Khosta-2: COVID-linked virus in Russian horseshoe bats found to be transmissible to human cells

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A virus in bats in Russia has been found to bind to human cells, in a discovery being monitored by public health experts who have been hypervigilant about zoonotic diseases since the COVID-19 pandemic.

In a further finding in the research published in peer-reviewed medical journal PLOS Pathogens, the Khosta-2 virus appears to be resistant to COVID-19 vaccines and antibodies.

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However, there is no certainty the virus causes actual illness in humans, an expert says.

The research has been conducted by a global group of immunologists who looked at two sarbecoviruses found in horseshoe bats in Russia.

Sarbecoviruses are respiratory viruses. They are of the same family but have different “viral lineage” to SARS-CoV-1 and 2, the latter of which causes COVID-19, according to the researchers.

There have been hundreds of sarbecoviruses discovered, predominantly in bats, but most are unable to infect humans.

But the researchers found the Khosta-2 virus interacts with the same human cell entry receptor as does SARS-CoV-2.

Researchers studied two sarbecoviruses found in horseshoe bats in Russia. File image. Credit: De Agostini via Getty Images

“We tested how well the spike proteins from these bat viruses infect human cells under different conditions,” the research paper says.

“We found that the spike from virus, Khosta-2, could infect cells similar to human pathogens using the same entry mechanisms, but was resistant to neutralisation by serum from individuals who had been vaccinated for SARS-CoV-2.”

University of Queensland infectious diseases expert Paul Griffin said the discovery has been made amid increased “surveillance” of zoonotic (animal to human) diseases since COVID-19 spread across the world.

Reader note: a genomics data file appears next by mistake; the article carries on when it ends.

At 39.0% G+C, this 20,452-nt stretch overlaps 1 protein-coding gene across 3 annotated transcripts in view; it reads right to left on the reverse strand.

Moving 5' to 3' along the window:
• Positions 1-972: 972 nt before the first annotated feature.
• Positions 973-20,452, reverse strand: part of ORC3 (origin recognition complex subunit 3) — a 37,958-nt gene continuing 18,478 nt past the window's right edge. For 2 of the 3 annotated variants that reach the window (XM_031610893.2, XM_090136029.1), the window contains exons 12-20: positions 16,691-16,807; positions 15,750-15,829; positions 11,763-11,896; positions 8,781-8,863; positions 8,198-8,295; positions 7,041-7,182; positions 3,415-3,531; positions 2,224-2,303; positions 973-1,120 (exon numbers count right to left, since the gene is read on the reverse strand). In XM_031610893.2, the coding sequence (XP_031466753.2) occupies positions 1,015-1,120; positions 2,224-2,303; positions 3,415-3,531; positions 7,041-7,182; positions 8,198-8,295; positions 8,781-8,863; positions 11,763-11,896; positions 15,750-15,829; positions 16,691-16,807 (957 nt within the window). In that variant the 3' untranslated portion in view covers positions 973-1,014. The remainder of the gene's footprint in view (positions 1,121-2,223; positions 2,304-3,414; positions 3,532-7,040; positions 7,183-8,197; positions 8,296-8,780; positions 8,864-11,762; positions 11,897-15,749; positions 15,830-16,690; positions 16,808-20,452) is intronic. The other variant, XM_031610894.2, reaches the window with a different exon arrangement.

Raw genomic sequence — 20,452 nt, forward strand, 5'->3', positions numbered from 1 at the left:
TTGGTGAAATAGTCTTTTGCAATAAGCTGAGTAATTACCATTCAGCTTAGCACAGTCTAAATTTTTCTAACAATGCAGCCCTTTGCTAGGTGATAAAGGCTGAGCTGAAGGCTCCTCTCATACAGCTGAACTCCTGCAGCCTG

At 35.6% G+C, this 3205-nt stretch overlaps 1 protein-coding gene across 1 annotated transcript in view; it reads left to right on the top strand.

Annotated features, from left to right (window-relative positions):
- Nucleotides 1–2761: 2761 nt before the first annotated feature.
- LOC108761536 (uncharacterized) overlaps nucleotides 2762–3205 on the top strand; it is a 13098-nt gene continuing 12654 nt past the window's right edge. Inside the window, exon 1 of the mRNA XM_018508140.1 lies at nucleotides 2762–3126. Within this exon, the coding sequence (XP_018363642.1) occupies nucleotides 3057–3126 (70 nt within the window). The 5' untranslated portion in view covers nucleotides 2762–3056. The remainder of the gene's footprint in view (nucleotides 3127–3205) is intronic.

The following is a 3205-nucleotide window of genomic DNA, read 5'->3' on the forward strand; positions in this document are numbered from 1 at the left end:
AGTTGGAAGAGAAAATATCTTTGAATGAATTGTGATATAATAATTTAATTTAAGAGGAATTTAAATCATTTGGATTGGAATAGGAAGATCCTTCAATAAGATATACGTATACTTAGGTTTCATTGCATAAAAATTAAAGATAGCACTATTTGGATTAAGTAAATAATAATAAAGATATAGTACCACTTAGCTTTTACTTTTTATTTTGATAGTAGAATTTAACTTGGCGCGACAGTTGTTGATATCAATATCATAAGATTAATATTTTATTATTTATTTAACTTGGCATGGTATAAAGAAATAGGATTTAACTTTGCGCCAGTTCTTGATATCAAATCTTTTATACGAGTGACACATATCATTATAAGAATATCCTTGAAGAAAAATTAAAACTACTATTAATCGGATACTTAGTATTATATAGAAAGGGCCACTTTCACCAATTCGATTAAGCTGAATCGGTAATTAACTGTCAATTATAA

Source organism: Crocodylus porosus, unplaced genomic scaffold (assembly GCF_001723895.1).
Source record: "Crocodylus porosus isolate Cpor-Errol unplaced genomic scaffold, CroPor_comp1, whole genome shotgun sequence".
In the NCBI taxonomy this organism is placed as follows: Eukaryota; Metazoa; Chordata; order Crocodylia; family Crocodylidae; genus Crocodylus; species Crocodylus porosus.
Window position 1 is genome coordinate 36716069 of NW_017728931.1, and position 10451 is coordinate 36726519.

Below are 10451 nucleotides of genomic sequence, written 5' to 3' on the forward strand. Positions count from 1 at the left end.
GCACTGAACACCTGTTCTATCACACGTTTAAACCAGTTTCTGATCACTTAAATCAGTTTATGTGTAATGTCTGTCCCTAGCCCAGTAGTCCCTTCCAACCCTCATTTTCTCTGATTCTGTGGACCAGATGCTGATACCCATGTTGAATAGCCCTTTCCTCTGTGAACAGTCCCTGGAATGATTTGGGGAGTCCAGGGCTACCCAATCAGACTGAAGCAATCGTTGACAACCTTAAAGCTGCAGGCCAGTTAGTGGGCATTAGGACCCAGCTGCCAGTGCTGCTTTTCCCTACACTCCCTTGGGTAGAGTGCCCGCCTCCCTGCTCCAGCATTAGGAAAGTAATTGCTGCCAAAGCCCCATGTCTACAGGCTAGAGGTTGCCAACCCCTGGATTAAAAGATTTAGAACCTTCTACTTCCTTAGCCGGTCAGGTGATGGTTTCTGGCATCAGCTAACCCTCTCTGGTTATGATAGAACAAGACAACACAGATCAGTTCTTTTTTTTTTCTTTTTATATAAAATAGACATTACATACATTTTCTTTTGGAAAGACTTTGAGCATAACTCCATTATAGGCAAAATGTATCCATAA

He says it shows just because Khosta-2 has the ability to bind to human cell receptors, it would not necessarily infect humans.

‘Concerning element’

“There are a lot of different things that need to happen for a virus to be able to spill over from animal species into humans,” Griffin told 7NEWS.com.au.

“It’s not just that binding ability. It then needs to cause disease for it to be something that’s significant.

“It also needs to be readily transmissible as well.

“What it does show is it’s got some of the makings of being able to cause infection in humans and the concerning element is when these viruses may be mixed together and create a recombinant virus that might combine some of those other properties and might have the potential to cause disease.”

Changing planet

Griffin said the immunology research is ramping up amid environmental changes such as climate change, deforestation and urban expansion, which means animals and humans are living in closer proximity.

“We are seeing a big change with what’s happening with these so-called zoonotic infections as we do change the environment around us and make the potential for interaction greater,” he said.

He and the research team have called for more research into Khosta-2.

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